“Mohammed — Running stride, 15 ft 9 in.”

Stanford and Stillman’s work, The Horse in Motion, was published in 1882. The expensive enterprise, with its gilded and embossed cover, claimed to feature instantaneous photography, but instead simply featured one hundred illustrations that were based on Muybridge’s photographs. Muybridge, however, was not given much credit, other than a brief mention in Stanford’s introduction, referring to Muybridge as “very skillful photographer” employed to carry out his theories of equine motion. The motion studies depicting men and women were entirely ignored.

Muybridge’s credibility was further scrutinized when the British Royal Society of Arts — perceived as the most distinguished scientific institution at the time —  decided to withdraw their invitation of funding future motion studies. Three days before Muybridge was set to present to the public he was, instead, called into the office of the Council Chamber and asked if he knew anything about the book, Horse in Motion. Accusations of plagiarism arose, and since he could provide no real proof to support his assertions, the Royal Society decided to shut their doors and their wallets on Muybridge. Devastated, Muybridge brought a suit against Stanford in 1882, asking for damages to the extent of $50,000; but the lawsuit cost Muybridge more money than he could afford. Eventually it was dismissed out of court. Meanwhile, The Horse in Motion did poorly in both the United States and the United Kingdom. Stanford didn’t mind, however. He had been more interested in the glory of “winning” the case than he was in the sales of his book.

During the eight years Muybridge spent in California working on his motion study experiments he became a father, a murderer, and a widower. He also invented a clock, patented two photographic innovations, and achieved international fame as an artists and scientist. With his zoopraxiscope, he projected his photographs on a screen and became renowned as the “Father of the Motion Picture.”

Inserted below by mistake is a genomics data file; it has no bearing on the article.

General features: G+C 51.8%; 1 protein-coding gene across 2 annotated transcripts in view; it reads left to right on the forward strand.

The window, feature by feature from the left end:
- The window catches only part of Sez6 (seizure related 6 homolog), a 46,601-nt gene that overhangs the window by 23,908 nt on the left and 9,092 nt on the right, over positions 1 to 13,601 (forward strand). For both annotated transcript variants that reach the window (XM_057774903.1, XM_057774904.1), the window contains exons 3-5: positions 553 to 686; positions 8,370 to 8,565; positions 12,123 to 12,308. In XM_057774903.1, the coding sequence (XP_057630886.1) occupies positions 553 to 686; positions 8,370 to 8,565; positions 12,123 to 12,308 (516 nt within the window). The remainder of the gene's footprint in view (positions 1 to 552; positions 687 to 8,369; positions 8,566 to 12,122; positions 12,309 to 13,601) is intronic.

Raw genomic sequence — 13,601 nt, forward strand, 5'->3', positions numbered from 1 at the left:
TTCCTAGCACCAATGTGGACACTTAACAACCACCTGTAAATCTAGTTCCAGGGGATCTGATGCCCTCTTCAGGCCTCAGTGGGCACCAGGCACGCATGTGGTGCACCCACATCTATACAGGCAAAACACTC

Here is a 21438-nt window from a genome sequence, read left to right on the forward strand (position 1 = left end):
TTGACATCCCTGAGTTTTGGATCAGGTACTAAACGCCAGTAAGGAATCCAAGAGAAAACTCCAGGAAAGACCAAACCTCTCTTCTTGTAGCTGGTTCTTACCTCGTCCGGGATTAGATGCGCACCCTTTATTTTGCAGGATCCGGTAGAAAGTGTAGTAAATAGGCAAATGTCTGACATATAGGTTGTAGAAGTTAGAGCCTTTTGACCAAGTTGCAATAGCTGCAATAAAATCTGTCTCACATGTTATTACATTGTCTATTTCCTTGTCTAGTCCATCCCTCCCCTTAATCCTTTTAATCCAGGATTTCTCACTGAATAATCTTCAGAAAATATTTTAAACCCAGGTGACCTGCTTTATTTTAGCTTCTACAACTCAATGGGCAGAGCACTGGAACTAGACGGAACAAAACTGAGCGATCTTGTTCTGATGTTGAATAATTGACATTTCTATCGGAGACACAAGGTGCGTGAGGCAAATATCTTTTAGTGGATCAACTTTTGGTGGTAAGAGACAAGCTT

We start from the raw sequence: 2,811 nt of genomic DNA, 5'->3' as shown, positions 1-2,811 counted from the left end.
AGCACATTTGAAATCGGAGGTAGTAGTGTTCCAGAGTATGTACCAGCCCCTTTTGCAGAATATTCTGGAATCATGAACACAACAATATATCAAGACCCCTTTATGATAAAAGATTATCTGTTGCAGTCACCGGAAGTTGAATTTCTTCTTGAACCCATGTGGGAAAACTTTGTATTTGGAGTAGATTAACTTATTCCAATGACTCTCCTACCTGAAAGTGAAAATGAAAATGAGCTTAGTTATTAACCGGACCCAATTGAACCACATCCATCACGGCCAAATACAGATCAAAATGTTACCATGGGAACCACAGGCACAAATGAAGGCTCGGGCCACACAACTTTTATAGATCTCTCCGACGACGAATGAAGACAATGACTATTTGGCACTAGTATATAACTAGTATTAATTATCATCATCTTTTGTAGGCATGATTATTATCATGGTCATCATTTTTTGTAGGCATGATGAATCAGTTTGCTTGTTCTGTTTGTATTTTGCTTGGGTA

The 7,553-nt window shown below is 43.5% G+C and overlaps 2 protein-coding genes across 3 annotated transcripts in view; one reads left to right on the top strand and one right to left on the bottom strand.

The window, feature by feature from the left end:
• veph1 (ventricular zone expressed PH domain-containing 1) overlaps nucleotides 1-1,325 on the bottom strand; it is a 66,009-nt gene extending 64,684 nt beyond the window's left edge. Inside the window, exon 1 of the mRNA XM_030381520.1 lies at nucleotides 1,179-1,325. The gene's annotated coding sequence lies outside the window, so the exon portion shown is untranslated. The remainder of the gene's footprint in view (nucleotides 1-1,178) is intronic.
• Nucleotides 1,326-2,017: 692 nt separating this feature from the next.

“His trajectory rippled through all the central stories of his time — the relationship to the natural world, and the industrialization of the human world, the Indian wars, the new technologies and their impact on perception and consciousness.”

“View of the arrangements for measuring the strides and background.”


Suggested Reading:

River of Shadows: Eadweard Muybridge and the Technological Wild West
Rebecca Solnit
New York: Viking Press, 2003
TR849 M87 S55 2003


  • Heidi Brett
    Posted at 16:22h, 19 October Reply

    I absolutely LOVE this book. Fascinated with horses and the way they move in different paces. This is fabulous!

    • lyuba
      Posted at 16:34h, 19 October Reply

      I thought you would enjoy this! I highly recommend reading Solnit’s telling of this history. It is so profound!

  • Francesca Wickens
    Posted at 10:11h, 22 October Reply

    Brilliant and fascinating article!